On March 2, Mohammad-Hashem Esmat-Allahi, who served as a senior adviser to former President of Afghanistan Hamid Karzai, praised Afghan Shiite militiamen fighting in Syria.  “The Fatemiyoun group is a foretaste of the governance of the Imam of the Era and the transnational struggle against injustice… Geographic boundaries will lose their meaning during the reign of the Imam Mahdi, and the Fatemiyoun group has demonstrated the transnational reign of the Imam,” Esmat-Allah told an assembly of Afghans in the Iranian city of Mashhad commemorating Fatemiyoun combatants killed in Syria.

Separately, on March 5, Ahmad Saeedi, an Afghan international affairs expert, in an interview with the Islamic Republic News Agency, said: “The Fatemiyoun Division, which consists of Afghans, is an anti-terror force whose role will never change and one must not be worried about its future.” However, Saeedi did express some concern: “One day, both sides of the fight in Syria, meaning those who fight the terrorists in Syria and the terrorists themselves, will return to Afghanistan and one must be concerned about the negative dimensions of such a presence.”

Comment: While none of these statements provide proof of the Islamic Revolution Guards Corps (IRGC) actively deploying the Fatemiyoun Division to Afghanistan, they clearly reflect a debate amongst Afghans, who fear the spillover effects of the Syrian war into their country.

On July 13, 2017, Pir-Mohammad Molla-Zehi, a Sunni Afghan Middle East expert based in Iran, in an interview with Qods Khabar, warned against deployment of the Afghan Fatemiyoun Division to Afghanistan: “Unfortunately, the wars in Iraq and Syria became sectarian wars and mistakes were made… The Islamic State is trying to plant discord between Shiites and Sunnis and we must be vigilant. The Fatemiyoun and other Divisions supported by Iran, are still not capable of mobilizing the Sunnis… With its past record, should the Fatemiyoun Division return to Afghanistan and not recruit Sunnis, it will in reality play the game of the Islamic State.”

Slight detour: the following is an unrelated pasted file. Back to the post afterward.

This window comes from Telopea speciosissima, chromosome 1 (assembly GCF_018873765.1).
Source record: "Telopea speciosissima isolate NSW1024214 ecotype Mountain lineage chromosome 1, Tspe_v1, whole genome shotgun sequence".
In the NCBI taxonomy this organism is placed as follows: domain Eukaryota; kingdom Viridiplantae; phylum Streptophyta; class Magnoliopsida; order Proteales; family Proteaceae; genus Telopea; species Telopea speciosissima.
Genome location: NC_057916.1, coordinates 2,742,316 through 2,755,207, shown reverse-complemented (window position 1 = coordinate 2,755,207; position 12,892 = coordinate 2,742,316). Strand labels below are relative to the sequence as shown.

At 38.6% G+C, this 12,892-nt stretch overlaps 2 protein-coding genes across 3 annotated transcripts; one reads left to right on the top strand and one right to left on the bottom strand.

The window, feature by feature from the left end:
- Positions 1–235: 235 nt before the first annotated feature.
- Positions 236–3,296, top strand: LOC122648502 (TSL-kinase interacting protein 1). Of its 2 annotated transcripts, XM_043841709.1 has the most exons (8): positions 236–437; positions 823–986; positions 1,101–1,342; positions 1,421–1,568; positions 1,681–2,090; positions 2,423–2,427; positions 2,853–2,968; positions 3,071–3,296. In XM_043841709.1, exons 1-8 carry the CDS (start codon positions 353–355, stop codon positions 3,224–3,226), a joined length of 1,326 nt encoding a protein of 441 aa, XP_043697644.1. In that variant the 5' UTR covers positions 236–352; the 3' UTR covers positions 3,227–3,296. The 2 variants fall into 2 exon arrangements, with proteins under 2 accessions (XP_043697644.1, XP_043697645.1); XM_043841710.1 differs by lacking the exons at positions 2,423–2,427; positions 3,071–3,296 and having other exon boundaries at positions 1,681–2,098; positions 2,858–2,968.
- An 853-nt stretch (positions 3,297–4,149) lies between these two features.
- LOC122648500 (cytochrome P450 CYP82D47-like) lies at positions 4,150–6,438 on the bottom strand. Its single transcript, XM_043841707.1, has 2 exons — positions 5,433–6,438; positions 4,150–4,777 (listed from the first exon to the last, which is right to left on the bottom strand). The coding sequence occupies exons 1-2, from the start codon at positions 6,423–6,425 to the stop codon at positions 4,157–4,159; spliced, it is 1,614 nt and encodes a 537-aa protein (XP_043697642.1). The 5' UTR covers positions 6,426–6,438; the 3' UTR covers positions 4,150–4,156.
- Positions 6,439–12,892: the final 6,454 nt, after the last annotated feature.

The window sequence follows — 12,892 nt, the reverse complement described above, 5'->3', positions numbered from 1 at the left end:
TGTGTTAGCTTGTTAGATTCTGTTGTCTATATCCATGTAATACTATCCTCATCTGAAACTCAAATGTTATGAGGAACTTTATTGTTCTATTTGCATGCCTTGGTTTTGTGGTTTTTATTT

But Esmat-Allahi’s remarks also show that some Afghans close to Tehran voice support for the Fatemiyoun fighters. Esmat-Allahi, after all, lived in Iran and completed his graduate studies there.

Likewise, on July 3, 2017, Hojjat al-Eslam Seyed Naser Ahmadi, who is referred to as “Afghan holy warrior” [mojahed-e afghanestani] and who is somehow related to the office of Iranian cleric Ayatollah Hossein Nouri Hamedani, said: “The struggle of Afghan holy warriors, in particular the Fatemiyoun Division, against the Islamic State in Syria, has made the Islamic State to attack the defenseless and innocent people of Afghanistan in revenge.”

With a minimum 868 losses, the Afghan Fatemiyoun Division, is an almost entirely Afghan militia unit, which has sacrificed the second largest combat fatalities in Syria, only surpassed by Lebanese Hezbollah . Syria, however, was probably just a testing ground for the militia, which may be deployed in Afghanistan.

Last November, Haji Mohammad Mohaqeq, a deputy to Afghanistan’s Chief Executive Abdullah Abdullah, triggered an outcry in Afghanistan, when he hailed the Fatemiyoun Division during his speech at the Islamic Awakening Conference in Tehran. “I thank all the fighters who participates in the fights,” Mohaqeq said. “[B]e it fighters from Iraq and Syria, the Iraqi and Syria armies, the Iraqi Popular Mobilization Forces and also fighters from Iran, Afghanistan, Pakistan and other places in the world, who participated in these struggles and prevailed in the struggle of Islam against infidels and conspiracies of Global Arrogance.”

Mohaqeq has since been criticized in Afghanistan for the remarks, which do not reflect the official position of the government of Afghanistan.

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